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Re: idea for Google Summer of Code project: html-reading info

From: Per Bothner
Subject: Re: idea for Google Summer of Code project: html-reading info
Date: Mon, 15 Feb 2016 11:02:36 -0800
User-agent: Mozilla/5.0 (X11; Linux x86_64; rv:38.0) Gecko/20100101 Thunderbird/38.5.0

How about this a a proposed project for GSoc?  This would be sponsored by
the texinfo project, under the GNU umbrella.  The latter takes care of
the organizational task (and gets a modest fee from Google).  However, we need
at least two mentors.  I can be one; would you be the other?  The primary task
of the mentor is to guide and advise the selected student.  If the student has a
question, one of us should respond fairly quickly.  We need to monitor that he 
she is making decent progress, and then evaluate their progress for mid-term and
final (which determines if the student is paid).

** Keyboard-centric UI in JavaScript for GNU HTML documentation **

Background: GNU documentation is based on the texinfo source format 
similar to markdown, but better for documentation), and tools that can convert 
into various formats, including pdf, html, and info format.  The info format is 
used for
reading the documentation in a terminal emulator (using the info program) or
in the emacs editor.  The info format is very bare-bones (no fonts or images).
On the other hand, the info program has a number of conveniences for
browsing documentation, and the keyboard-centric user interface is very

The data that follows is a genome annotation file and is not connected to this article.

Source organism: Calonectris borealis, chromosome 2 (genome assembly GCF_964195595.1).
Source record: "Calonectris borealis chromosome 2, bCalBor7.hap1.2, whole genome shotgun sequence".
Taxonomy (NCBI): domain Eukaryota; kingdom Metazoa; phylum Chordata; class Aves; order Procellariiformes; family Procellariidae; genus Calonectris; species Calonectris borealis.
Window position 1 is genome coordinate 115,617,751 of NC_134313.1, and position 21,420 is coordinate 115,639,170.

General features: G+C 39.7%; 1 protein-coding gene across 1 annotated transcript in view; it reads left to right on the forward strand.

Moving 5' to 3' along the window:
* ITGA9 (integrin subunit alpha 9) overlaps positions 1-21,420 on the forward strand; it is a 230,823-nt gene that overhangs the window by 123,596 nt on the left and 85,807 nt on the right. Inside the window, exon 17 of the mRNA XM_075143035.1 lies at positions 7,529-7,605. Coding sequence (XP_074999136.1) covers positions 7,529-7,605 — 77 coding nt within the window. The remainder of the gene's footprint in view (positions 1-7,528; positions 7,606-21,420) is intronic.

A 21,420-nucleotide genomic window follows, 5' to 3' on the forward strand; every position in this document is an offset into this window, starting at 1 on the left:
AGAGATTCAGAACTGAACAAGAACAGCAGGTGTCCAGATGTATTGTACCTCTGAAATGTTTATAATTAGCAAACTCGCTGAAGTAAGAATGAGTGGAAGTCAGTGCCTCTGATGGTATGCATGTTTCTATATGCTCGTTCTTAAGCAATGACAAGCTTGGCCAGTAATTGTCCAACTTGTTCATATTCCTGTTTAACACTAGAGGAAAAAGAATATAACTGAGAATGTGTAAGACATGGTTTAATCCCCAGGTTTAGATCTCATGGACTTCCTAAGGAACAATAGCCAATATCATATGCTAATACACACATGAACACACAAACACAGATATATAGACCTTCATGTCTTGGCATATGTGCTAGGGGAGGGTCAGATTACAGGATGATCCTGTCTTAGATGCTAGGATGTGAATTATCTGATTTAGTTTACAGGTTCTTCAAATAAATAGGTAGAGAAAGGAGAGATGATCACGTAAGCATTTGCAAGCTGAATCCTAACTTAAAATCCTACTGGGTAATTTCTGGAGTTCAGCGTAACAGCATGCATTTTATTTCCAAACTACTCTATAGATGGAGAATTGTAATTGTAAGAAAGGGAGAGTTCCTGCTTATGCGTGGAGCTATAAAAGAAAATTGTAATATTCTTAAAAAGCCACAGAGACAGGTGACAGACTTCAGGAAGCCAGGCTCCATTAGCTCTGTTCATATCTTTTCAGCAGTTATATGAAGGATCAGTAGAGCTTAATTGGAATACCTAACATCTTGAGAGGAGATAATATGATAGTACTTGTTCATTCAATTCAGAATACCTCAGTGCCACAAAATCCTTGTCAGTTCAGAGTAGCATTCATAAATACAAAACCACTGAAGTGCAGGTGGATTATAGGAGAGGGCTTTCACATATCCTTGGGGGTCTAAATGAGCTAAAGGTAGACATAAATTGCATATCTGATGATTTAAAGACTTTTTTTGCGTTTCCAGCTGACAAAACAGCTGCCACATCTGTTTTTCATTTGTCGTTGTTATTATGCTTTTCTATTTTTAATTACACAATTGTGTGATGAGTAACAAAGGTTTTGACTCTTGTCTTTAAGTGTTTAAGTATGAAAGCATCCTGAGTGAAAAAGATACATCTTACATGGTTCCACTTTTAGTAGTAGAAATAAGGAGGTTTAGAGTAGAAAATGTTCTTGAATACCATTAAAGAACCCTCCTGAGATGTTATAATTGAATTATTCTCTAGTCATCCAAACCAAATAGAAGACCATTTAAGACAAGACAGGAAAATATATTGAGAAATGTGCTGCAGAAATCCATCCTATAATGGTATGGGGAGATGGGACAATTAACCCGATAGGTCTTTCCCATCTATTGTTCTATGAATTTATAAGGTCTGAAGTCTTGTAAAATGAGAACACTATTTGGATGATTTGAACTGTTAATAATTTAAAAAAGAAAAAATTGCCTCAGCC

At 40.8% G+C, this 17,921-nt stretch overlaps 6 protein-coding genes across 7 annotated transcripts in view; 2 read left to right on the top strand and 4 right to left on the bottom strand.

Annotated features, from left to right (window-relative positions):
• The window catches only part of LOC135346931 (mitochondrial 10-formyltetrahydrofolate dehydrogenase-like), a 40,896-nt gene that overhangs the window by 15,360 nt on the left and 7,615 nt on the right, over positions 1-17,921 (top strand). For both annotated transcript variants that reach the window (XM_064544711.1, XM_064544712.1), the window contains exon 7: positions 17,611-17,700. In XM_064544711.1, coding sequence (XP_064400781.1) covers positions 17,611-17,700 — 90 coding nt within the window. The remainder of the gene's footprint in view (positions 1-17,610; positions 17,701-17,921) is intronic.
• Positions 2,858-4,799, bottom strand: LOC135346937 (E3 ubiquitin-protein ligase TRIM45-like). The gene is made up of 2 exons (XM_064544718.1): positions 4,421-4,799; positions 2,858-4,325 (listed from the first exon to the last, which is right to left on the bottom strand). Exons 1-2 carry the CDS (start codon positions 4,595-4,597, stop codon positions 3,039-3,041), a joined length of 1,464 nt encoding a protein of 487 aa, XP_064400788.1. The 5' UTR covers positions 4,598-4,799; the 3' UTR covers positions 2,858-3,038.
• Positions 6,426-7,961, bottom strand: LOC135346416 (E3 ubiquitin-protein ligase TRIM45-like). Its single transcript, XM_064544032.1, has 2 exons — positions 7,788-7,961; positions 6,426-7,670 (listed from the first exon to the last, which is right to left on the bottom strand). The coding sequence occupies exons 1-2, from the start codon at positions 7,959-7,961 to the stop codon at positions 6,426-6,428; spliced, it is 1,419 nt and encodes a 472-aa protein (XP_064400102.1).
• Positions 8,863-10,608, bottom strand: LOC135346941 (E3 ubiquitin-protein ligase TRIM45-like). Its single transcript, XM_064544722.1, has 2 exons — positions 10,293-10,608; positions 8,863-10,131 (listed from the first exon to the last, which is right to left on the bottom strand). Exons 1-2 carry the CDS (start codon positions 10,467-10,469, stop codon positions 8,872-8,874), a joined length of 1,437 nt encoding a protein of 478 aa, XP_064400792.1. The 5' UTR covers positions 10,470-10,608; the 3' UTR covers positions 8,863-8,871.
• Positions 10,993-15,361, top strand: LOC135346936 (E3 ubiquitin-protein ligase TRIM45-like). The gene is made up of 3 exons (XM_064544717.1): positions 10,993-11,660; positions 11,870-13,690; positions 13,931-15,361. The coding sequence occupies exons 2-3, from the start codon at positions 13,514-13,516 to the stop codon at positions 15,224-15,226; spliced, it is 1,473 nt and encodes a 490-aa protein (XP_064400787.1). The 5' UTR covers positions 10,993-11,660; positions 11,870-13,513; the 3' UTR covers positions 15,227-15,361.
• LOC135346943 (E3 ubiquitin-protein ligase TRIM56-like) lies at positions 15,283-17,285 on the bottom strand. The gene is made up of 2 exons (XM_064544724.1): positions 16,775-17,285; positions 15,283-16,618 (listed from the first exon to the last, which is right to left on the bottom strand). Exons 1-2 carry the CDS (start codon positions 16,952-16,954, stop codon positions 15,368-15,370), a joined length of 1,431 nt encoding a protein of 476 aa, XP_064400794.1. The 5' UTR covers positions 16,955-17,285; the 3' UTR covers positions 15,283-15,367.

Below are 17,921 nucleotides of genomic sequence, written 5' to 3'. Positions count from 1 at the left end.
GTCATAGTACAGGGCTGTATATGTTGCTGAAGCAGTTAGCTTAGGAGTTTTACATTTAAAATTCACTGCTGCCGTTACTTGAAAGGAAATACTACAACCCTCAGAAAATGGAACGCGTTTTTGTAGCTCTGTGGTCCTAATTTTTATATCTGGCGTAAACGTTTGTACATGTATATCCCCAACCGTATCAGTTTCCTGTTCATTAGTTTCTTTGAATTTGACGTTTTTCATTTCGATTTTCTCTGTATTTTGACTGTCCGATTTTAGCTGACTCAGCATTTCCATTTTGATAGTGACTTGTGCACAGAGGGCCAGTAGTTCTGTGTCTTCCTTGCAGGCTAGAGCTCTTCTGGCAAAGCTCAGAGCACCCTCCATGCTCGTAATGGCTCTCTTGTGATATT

We would  like to combine the user interface and features of the info program 
with the
rich text and graphics of HTML.  Specifically porting most of the functionality
of the info program to JavaScript and CSS that can work in a browser.

Desirable features include:
* Keyboard-centric UI
* Fast, responsive UI
* Index search
* Search a manual with regular expressions. Optionally, only within
a chapter or section.

The focus of this project is writing logic and event handlers in JavaScript.
We may also want to make some tweaks to how the texinfo tools generate HTML so
the HTML is cleaner and easier to work with.

Once we have a good basic browser-based documentation reader, there are
some possible enhancements.  One is to generate on-the-fly a navigation bar.
(For example example see http://www.gnu.eg/software/kawa.  This is generated
from texinfo, but goes through some extra complex processing.  It would be
nice if it could be done in JavaScript and CSS.)

Another enhancement is to use the DomTerm (http://domterm.org) web-based
terminal emulator.  The idea that a modest front-end wrapper would locate
the HTML files, and send a request to DomTerm to load the HTML in an iframe
of the DomTerm browser window.  If the user selects some other manual, the
JavaScript could send a request to the front-end to locate and load the manual.
        --Per Bothner
address@hidden   http://per.bothner.com/

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